Upset students take to Facebook to save photocopy shop in Delhi varsity

Aesha Datta New Delhi | Updated on August 24, 2012 Published on August 24, 2012

Social networking site, Facebook, truly is the new-age tool of protest. Hundreds of enraged students and teachers have launched a campaign to save a tiny photocopy shop in the D-School (of economics) premises in the Delhi University’s North Campus.

They have joined hands against a move by three international publishers — Oxford University Press, Cambridge University Press and Taylor and Francis — who have initiated High Court proceedings against the shop for alleged violation of copyright.

The shop provides photocopies of prescribed study material to students, which would otherwise cost them a fortune.

As clouds of doubt hang dark over the tiny shop, students and faculty have sent a message to the Dean of Students Welfare warning of strong reaction if nothing is done to protect it. The “Campaign to Save DSchool Photocopy Shop” on Facebook has already been joined by 456 members. The page also has a copy of the letter sent to the Dean. The letter gives a detailed explanation of why and how the photocopy shop is important for students, who are often unable to afford the expensive books from the three publishers.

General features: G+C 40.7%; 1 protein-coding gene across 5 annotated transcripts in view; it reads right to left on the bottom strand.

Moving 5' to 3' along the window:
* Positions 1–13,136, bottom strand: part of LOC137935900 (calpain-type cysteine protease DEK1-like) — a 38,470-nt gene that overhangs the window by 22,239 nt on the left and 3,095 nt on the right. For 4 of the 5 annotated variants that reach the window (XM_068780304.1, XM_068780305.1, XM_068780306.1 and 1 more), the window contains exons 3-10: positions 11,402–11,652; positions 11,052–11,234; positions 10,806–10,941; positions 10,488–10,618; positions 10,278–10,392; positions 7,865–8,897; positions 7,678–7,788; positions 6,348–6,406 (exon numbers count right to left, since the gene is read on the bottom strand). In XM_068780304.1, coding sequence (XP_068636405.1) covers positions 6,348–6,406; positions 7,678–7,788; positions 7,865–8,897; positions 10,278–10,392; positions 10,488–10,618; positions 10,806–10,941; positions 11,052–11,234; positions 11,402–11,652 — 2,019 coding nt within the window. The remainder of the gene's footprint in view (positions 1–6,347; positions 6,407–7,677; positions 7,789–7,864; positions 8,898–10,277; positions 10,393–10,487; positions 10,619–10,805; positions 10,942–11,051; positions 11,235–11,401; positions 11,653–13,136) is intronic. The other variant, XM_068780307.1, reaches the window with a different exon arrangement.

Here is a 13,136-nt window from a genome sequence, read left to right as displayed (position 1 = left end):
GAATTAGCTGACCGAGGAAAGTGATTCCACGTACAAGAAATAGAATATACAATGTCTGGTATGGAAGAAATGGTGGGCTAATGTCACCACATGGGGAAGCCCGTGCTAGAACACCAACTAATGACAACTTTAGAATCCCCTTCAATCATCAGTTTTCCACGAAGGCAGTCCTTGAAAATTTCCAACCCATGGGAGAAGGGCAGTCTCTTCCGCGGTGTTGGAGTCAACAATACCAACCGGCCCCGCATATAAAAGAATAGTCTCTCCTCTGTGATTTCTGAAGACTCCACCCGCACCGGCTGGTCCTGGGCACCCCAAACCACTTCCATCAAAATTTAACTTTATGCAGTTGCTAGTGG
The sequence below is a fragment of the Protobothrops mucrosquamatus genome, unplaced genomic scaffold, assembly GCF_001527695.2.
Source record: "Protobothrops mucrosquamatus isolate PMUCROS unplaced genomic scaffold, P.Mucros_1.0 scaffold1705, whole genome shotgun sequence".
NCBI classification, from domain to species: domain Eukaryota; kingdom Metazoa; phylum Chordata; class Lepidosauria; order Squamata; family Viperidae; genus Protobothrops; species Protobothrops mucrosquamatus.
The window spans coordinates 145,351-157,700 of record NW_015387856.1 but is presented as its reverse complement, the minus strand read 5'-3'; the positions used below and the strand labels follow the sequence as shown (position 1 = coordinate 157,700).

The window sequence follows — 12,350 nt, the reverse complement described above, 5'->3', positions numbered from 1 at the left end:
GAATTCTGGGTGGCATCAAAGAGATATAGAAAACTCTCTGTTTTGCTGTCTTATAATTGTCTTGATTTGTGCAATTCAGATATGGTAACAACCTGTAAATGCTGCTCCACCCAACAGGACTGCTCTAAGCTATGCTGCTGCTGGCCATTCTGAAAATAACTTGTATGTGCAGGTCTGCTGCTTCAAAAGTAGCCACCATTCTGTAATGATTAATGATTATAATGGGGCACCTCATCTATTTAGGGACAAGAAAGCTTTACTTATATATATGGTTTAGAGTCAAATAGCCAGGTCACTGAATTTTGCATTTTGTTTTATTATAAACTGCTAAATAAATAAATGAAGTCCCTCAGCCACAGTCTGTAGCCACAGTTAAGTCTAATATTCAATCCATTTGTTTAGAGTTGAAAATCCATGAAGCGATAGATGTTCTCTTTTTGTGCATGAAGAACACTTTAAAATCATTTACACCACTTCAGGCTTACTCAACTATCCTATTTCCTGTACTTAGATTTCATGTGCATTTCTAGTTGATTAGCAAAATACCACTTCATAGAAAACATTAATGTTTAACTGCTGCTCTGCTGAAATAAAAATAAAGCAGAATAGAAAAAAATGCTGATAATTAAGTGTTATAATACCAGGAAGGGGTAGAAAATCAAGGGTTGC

“The photocopied compilation made by photocopier is essential for thousands of students from economically weaker sections who cannot afford to buy the original books. Sometimes a prescribed reading is only a chapter of a book.

Does the publisher expect each student to buy the whole book to read that particular chapter?” the letter asks.

The letter also says that in the face of lack of sufficient number of copies of the required books in libraries, students need access to affordable literature.

And in a la Swadeshi Movement fashion, the letter warns that if the case is not revoked immediately the student and faculty members “have decided to boycott these three presses.” “We will ensure ourselves that these books are banned from campus and organise a bonfire of books by these presses if push comes to shove,” the letter says.

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Published on August 24, 2012
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